Dr. Ahmed Amdihun: First, there is the issue of data and resolution. Let me explain: for the IGAD region which is over 5 million square kilometers, it is extremely complex to capture the details on the ground at the community and village levels. We should be able to better address this challenge going forward. A second challenge relates to our capacity at ICPAC. At the moment, we need a dedicated team to address the whole spectrum of disaster displacement, from modeling to supporting countries in the preparedness aspect and also in the actual response capacity on the ground in close coordination with Member States. My third point is not a challenge per se, but it is maybe an opportunity for us to explore: expanding partnerships is quite important. There are many benefits to expanding partnerships, particularly in terms of creating something impactful, something that can be adopted for the east Africa region as a way of developing disaster displacement risk models that inform operational forecasts and early warnings.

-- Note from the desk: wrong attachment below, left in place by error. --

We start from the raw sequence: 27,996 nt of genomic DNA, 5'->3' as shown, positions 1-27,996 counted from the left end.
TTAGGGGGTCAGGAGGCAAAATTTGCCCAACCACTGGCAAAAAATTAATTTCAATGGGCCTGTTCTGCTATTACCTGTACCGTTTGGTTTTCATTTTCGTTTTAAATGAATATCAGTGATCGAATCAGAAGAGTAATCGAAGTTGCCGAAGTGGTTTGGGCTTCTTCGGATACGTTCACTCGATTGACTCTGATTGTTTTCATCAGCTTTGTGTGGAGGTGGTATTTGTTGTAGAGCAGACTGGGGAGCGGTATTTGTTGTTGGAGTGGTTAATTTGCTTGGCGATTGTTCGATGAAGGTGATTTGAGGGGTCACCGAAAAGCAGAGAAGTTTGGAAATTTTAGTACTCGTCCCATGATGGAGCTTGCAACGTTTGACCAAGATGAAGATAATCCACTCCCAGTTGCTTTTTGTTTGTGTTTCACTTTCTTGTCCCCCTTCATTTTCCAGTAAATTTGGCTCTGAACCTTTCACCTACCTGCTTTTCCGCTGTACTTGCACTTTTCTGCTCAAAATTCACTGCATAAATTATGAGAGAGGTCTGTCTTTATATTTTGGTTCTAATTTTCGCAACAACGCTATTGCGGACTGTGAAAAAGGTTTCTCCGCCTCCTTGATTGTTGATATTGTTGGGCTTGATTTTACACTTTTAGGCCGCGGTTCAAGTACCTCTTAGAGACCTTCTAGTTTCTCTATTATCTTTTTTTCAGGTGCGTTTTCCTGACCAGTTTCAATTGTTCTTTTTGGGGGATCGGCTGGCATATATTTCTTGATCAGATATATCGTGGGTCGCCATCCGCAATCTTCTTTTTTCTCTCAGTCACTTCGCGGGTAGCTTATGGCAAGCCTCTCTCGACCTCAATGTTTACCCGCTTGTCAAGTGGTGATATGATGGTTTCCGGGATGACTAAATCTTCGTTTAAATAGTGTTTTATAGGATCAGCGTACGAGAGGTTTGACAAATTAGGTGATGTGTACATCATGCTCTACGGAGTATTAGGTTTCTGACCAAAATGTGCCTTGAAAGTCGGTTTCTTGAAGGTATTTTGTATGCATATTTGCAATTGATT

PDD Secretariat: Indeed this is a highly complex and challenging topic to address, but in the workshop you also said that we have to start somewhere. So where do we start, and if we have already done that, what is the next step?